Mark Arnold urges churches to include all children in their work
It’s one of the best-known stories in the Bible, and one which is, rightly, often used to show how much Jesus cares for all children. But if we take a step back from this much-loved story, from the pictures of Jesus surrounded by children, maybe with one on his knee, there are other players in this particular scene as well. Let’s read it again, and then explore it some more to see how it challenges us:
Little children are brought to Jesus
Matthew 19:13-15 New International Readers Version (NIrV)
(13) Some people brought little children to Jesus. They wanted him to place his hands on the children and pray for them. But the disciples told them not to do it.
(14) Jesus said, “Let the little children come to me. Don’t keep them away. The kingdom of heaven belongs to people like them.” (15) Jesus placed his hands on them to bless them. Then he went on from there.
In this passage we see four people, or groups of people: Jesus himself, the children, but we also see the people, presumably family members, who brought the children to Jesus, as well as the disciples that tried to stop them.
So, what is going on here, why are the disciples acting this way and what does it help us to shine a light on today? Culturally, in first century Israel, frankly in first century anywhere, children weren’t considered very important. They had little to no status, they had no rights, in short, they didn’t really count for anything until they were adults, and even then they only really counted if they were male. Jesus has been teaching and preaching, and along comes this troop of children and their families. The disciples clearly didn’t want them to ‘bother’ Jesus, didn’t see that they were important to him too. They missed the point that Jesus, always counter-cultural, put children at the centre of things quite a bit… He talked about them, he healed them, he raised them from the dead, he used their lunch to feed thousands; children mattered to Jesus, and he taught us a lot through the things he did with them. And it is interesting to note that when Jesus rebuked the disciples and said “Let the little children come to me. Don’t keep them away. The kingdom of heaven belongs to people like them.” he didn’t add “…except that one, the one that runs around and makes noises, or that one, the one who can’t walk, or the one over there who can’t see, don’t let them come…”. He didn’t say anything like that, he invited them all. Do we follow his example? What about the children with additional needs that we meet? When it comes to it, the question for us all is, who are we in this story… – The parents, wanting to bring the children to Jesus? – Or the disciples, putting barriers in their way?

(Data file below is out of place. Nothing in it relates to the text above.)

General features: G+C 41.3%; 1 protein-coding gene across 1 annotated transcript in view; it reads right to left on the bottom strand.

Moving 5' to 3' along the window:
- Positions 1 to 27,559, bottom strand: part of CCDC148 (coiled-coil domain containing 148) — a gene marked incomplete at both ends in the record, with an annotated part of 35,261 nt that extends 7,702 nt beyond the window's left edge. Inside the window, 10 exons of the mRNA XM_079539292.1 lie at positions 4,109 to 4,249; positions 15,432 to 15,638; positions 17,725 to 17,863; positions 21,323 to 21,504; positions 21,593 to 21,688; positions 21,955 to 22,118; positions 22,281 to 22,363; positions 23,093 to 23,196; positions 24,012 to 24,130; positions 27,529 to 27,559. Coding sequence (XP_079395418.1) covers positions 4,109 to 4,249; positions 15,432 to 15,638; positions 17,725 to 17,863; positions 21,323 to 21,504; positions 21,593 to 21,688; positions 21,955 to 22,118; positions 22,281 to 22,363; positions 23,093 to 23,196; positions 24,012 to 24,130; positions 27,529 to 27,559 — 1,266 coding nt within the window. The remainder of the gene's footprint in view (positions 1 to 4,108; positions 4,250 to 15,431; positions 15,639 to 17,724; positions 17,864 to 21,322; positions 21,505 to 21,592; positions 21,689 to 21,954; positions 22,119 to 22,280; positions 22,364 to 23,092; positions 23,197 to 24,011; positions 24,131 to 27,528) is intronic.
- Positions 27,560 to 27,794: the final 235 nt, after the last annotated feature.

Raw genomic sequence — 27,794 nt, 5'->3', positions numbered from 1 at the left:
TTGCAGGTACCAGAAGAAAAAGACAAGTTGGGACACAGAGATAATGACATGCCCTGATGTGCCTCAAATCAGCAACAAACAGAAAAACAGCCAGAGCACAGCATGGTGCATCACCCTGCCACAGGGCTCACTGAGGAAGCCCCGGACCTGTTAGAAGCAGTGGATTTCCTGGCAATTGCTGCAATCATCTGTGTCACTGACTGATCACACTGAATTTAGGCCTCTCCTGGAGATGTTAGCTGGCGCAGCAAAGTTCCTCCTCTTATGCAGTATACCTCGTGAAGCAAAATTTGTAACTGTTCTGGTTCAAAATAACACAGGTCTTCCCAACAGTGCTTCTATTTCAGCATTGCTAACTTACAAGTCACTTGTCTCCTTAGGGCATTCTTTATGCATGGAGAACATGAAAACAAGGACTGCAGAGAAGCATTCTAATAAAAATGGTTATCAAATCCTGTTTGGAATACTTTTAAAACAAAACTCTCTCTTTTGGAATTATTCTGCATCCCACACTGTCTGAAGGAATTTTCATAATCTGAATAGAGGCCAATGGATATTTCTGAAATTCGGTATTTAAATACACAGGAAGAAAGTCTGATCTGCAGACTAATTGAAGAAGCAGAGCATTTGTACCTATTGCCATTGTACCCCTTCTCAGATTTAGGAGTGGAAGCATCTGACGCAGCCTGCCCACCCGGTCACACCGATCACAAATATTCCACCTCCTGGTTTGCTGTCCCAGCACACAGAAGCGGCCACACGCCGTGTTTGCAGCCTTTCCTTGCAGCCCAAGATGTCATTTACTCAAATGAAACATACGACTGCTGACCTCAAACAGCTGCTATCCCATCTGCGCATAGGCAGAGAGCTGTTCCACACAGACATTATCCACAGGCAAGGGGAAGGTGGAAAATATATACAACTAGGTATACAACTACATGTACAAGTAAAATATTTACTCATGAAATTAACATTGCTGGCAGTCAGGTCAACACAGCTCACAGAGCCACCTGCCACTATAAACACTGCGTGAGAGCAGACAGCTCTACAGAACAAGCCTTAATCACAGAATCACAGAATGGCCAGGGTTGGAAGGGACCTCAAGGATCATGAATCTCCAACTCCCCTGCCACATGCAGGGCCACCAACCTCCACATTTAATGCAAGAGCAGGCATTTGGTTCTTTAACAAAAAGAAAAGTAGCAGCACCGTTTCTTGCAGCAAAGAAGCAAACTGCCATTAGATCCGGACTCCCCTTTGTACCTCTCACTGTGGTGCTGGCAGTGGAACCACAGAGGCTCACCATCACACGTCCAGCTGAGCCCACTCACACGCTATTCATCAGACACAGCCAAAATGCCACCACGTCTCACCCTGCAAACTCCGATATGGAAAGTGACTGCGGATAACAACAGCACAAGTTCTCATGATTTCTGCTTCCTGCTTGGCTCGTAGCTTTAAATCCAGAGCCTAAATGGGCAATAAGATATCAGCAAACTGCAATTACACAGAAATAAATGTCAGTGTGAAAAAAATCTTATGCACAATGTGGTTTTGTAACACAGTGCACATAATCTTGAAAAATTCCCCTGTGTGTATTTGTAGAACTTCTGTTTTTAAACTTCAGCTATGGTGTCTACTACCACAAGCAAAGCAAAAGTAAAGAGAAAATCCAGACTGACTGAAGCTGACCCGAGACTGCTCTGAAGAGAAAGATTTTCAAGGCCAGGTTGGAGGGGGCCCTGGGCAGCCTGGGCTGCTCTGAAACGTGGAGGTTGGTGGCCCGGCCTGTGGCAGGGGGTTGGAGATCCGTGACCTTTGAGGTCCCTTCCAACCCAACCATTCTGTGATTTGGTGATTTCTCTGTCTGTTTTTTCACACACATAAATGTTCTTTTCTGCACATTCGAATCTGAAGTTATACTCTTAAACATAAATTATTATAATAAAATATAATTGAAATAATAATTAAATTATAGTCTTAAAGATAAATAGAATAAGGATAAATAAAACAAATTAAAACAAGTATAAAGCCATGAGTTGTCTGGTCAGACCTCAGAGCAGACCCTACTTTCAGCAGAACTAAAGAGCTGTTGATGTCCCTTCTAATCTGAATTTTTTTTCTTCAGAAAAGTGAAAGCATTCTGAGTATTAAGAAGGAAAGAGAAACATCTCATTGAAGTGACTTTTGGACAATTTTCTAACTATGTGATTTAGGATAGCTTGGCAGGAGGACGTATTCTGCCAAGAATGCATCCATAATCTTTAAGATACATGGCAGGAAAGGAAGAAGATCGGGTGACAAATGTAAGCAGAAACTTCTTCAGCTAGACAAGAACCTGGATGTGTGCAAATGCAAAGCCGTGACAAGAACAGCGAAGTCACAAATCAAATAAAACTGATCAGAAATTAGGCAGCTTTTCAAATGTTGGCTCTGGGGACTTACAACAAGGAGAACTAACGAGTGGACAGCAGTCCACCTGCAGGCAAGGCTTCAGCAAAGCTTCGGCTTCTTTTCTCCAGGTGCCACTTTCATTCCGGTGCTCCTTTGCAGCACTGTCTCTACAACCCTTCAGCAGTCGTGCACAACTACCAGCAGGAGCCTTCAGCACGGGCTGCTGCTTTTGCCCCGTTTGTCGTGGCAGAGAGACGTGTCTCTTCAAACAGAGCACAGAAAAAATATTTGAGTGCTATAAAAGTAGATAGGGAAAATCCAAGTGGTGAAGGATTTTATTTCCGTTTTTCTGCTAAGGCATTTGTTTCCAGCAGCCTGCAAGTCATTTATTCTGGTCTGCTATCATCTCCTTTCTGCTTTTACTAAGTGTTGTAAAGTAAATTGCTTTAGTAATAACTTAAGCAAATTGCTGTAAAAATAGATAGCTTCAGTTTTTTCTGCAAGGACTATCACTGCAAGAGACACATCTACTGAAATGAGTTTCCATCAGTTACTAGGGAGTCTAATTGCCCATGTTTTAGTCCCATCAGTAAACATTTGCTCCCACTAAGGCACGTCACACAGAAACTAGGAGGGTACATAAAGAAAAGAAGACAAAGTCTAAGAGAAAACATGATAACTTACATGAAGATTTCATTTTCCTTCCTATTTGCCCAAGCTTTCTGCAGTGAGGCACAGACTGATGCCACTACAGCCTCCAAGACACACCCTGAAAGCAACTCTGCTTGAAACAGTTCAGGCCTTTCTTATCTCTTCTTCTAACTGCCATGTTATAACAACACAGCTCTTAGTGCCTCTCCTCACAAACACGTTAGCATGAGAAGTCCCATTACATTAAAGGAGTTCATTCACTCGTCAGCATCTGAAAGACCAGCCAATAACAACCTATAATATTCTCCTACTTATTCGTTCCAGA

We all know stories of children turned away by church leaders, children’s workers, members of the congregation; sadly, these stories are all too common. Like the twins who were at church with their mum, one was invited and welcomed to come into Sunday School, the other wasn’t. Or the Autistic boy who was told, by his Sunday School leader, not to come back anymore. Or the mum who was told that “This isn’t a ‘special needs’ church, maybe you should try somewhere else” as she tried to bring her children to church. Or even the mum told “He might be a health and safety risk to the other children” when she tried to bring her Autistic son with ADHD to the children’s club.
So, why do people react that way? There is no ‘good’ reason for rejecting and excluding children in this way, although there are perhaps different levels of ‘bad’ reasoning. Sometimes people feel a little awkward around children with additional needs, they are not sure what to do. They are worried about getting it wrong, saying or doing the wrong thing. Their heart is in the right place, but they lack confidence and knowledge; they need tips and ideas that they can use. They might say they haven’t got enough time, or enough help, to include everyone, but we can all make the simple changes that can ensure that accessibility and inclusion is enjoyed by everyone, that all children can belong, and it needn’t be costly in time or resources.
There are, however, some people whose view of children’s work is different to this. A view of children’s work where children sit and listen attentively, are polite, do as they are told, and are no trouble. Where they are ‘seen and not heard’. Where no children with additional needs, or with behavioural issues, or any other differences, are welcome. Where nothing that disturbs the peace and idyllic calm that they have developed and propagated is tolerated. An out-of-date, unrealistic, impractical view born more out of a desire for their role to be easy than a desire to meet the needs of 21st century children. Out of this heart comes the sad stories mentioned above. But even these hearts can be reached. Jesus’ love for all children is clear as is his love for people with additional needs and disabilities. If only we can all look to his example, how he reached out and included all, then even the hardest of hearts can be softened and broken to include all children, to welcome all children, and to show Jesus’ love to all children. As Jesus himself said, “Let the little children come to me. Don’t keep them away. The kingdom of heaven belongs to people like them.” And he might have added… “All of them.” Come back next month, when we’ll be looking at more ways to help your children’s and youth work to be ‘All Inclusive’!